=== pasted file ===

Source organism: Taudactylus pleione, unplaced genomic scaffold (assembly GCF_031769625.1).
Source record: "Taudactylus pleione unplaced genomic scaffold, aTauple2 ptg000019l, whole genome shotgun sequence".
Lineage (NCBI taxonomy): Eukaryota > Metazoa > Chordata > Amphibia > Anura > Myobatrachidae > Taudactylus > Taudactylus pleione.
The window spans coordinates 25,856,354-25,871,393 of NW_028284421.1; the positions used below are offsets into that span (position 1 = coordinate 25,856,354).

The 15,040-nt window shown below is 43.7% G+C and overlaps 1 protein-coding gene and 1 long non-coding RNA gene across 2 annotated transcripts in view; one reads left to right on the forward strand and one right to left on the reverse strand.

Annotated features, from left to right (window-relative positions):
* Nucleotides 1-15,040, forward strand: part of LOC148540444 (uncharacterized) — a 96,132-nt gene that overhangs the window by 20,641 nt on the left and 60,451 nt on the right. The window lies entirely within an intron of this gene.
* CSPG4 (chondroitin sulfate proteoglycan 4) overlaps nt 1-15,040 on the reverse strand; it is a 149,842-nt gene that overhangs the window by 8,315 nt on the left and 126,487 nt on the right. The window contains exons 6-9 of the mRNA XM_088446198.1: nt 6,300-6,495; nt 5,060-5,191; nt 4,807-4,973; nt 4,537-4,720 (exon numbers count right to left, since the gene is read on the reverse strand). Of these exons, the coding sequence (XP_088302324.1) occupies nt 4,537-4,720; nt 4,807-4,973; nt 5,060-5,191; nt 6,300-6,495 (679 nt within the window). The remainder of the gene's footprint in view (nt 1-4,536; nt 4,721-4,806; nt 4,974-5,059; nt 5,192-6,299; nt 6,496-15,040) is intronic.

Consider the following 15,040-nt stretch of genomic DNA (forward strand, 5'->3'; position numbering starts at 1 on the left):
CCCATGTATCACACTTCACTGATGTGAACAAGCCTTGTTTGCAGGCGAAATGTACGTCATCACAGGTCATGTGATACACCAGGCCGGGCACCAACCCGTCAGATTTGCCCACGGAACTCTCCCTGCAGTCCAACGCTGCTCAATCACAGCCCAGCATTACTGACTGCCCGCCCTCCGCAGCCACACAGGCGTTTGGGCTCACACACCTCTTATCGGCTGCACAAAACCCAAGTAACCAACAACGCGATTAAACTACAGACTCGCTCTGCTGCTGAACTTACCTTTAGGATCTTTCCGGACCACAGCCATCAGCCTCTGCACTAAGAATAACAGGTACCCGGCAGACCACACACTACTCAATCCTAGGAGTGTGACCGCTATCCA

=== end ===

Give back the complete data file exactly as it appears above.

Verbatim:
Source organism: Taudactylus pleione, unplaced genomic scaffold (assembly GCF_031769625.1).
Source record: "Taudactylus pleione unplaced genomic scaffold, aTauple2 ptg000019l, whole genome shotgun sequence".
Lineage (NCBI taxonomy): Eukaryota > Metazoa > Chordata > Amphibia > Anura > Myobatrachidae > Taudactylus > Taudactylus pleione.
The window spans coordinates 25,856,354-25,871,393 of NW_028284421.1; the positions used below are offsets into that span (position 1 = coordinate 25,856,354).

The 15,040-nt window shown below is 43.7% G+C and overlaps 1 protein-coding gene and 1 long non-coding RNA gene across 2 annotated transcripts in view; one reads left to right on the forward strand and one right to left on the reverse strand.

Annotated features, from left to right (window-relative positions):
* Nucleotides 1-15,040, forward strand: part of LOC148540444 (uncharacterized) — a 96,132-nt gene that overhangs the window by 20,641 nt on the left and 60,451 nt on the right. The window lies entirely within an intron of this gene.
* CSPG4 (chondroitin sulfate proteoglycan 4) overlaps nt 1-15,040 on the reverse strand; it is a 149,842-nt gene that overhangs the window by 8,315 nt on the left and 126,487 nt on the right. The window contains exons 6-9 of the mRNA XM_088446198.1: nt 6,300-6,495; nt 5,060-5,191; nt 4,807-4,973; nt 4,537-4,720 (exon numbers count right to left, since the gene is read on the reverse strand). Of these exons, the coding sequence (XP_088302324.1) occupies nt 4,537-4,720; nt 4,807-4,973; nt 5,060-5,191; nt 6,300-6,495 (679 nt within the window). The remainder of the gene's footprint in view (nt 1-4,536; nt 4,721-4,806; nt 4,974-5,059; nt 5,192-6,299; nt 6,496-15,040) is intronic.

Consider the following 15,040-nt stretch of genomic DNA (forward strand, 5'->3'; position numbering starts at 1 on the left):
CCCATGTATCACACTTCACTGATGTGAACAAGCCTTGTTTGCAGGCGAAATGTACGTCATCACAGGTCATGTGATACACCAGGCCGGGCACCAACCCGTCAGATTTGCCCACGGAACTCTCCCTGCAGTCCAACGCTGCTCAATCACAGCCCAGCATTACTGACTGCCCGCCCTCCGCAGCCACACAGGCGTTTGGGCTCACACACCTCTTATCGGCTGCACAAAACCCAAGTAACCAACAACGCGATTAAACTACAGACTCGCTCTGCTGCTGAACTTACCTTTAGGATCTTTCCGGACCACAGCCATCAGCCTCTGCACTAAGAATAACAGGTACCCGGCAGACCACACACTACTCAATCCTAGGAGTGTGACCGCTATCCA